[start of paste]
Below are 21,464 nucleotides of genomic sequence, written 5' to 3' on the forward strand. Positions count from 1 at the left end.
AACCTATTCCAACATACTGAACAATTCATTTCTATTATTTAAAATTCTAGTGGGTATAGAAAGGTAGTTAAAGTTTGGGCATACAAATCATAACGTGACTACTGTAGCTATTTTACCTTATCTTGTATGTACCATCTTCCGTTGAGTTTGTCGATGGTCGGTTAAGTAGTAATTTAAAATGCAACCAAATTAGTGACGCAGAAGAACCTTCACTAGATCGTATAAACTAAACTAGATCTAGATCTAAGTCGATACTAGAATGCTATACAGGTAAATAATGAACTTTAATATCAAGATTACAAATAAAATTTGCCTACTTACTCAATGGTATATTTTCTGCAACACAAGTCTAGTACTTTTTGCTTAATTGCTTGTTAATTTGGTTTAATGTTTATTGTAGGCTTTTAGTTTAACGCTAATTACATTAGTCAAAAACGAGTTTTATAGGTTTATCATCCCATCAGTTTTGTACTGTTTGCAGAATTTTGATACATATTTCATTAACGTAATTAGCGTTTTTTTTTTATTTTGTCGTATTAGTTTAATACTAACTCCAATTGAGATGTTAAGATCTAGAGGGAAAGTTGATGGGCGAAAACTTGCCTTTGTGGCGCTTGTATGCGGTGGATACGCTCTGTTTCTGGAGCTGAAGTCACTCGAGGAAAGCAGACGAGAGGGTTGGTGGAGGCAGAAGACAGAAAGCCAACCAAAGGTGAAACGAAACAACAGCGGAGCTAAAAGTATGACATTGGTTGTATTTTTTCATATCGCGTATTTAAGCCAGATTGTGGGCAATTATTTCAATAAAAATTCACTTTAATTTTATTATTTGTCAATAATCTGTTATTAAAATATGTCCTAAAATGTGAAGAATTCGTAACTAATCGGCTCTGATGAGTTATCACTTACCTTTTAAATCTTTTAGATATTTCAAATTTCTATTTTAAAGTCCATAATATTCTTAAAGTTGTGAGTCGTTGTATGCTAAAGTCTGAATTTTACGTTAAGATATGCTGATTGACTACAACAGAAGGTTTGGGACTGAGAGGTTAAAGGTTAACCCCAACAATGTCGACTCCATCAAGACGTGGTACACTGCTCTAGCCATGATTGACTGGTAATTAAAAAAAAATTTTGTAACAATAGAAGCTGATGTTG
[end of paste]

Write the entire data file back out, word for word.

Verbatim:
Below are 21,464 nucleotides of genomic sequence, written 5' to 3' on the forward strand. Positions count from 1 at the left end.
AACCTATTCCAACATACTGAACAATTCATTTCTATTATTTAAAATTCTAGTGGGTATAGAAAGGTAGTTAAAGTTTGGGCATACAAATCATAACGTGACTACTGTAGCTATTTTACCTTATCTTGTATGTACCATCTTCCGTTGAGTTTGTCGATGGTCGGTTAAGTAGTAATTTAAAATGCAACCAAATTAGTGACGCAGAAGAACCTTCACTAGATCGTATAAACTAAACTAGATCTAGATCTAAGTCGATACTAGAATGCTATACAGGTAAATAATGAACTTTAATATCAAGATTACAAATAAAATTTGCCTACTTACTCAATGGTATATTTTCTGCAACACAAGTCTAGTACTTTTTGCTTAATTGCTTGTTAATTTGGTTTAATGTTTATTGTAGGCTTTTAGTTTAACGCTAATTACATTAGTCAAAAACGAGTTTTATAGGTTTATCATCCCATCAGTTTTGTACTGTTTGCAGAATTTTGATACATATTTCATTAACGTAATTAGCGTTTTTTTTTTATTTTGTCGTATTAGTTTAATACTAACTCCAATTGAGATGTTAAGATCTAGAGGGAAAGTTGATGGGCGAAAACTTGCCTTTGTGGCGCTTGTATGCGGTGGATACGCTCTGTTTCTGGAGCTGAAGTCACTCGAGGAAAGCAGACGAGAGGGTTGGTGGAGGCAGAAGACAGAAAGCCAACCAAAGGTGAAACGAAACAACAGCGGAGCTAAAAGTATGACATTGGTTGTATTTTTTCATATCGCGTATTTAAGCCAGATTGTGGGCAATTATTTCAATAAAAATTCACTTTAATTTTATTATTTGTCAATAATCTGTTATTAAAATATGTCCTAAAATGTGAAGAATTCGTAACTAATCGGCTCTGATGAGTTATCACTTACCTTTTAAATCTTTTAGATATTTCAAATTTCTATTTTAAAGTCCATAATATTCTTAAAGTTGTGAGTCGTTGTATGCTAAAGTCTGAATTTTACGTTAAGATATGCTGATTGACTACAACAGAAGGTTTGGGACTGAGAGGTTAAAGGTTAACCCCAACAATGTCGACTCCATCAAGACGTGGTACACTGCTCTAGCCATGATTGACTGGTAATTAAAAAAAAATTTTGTAACAATAGAAGCTGATGTTG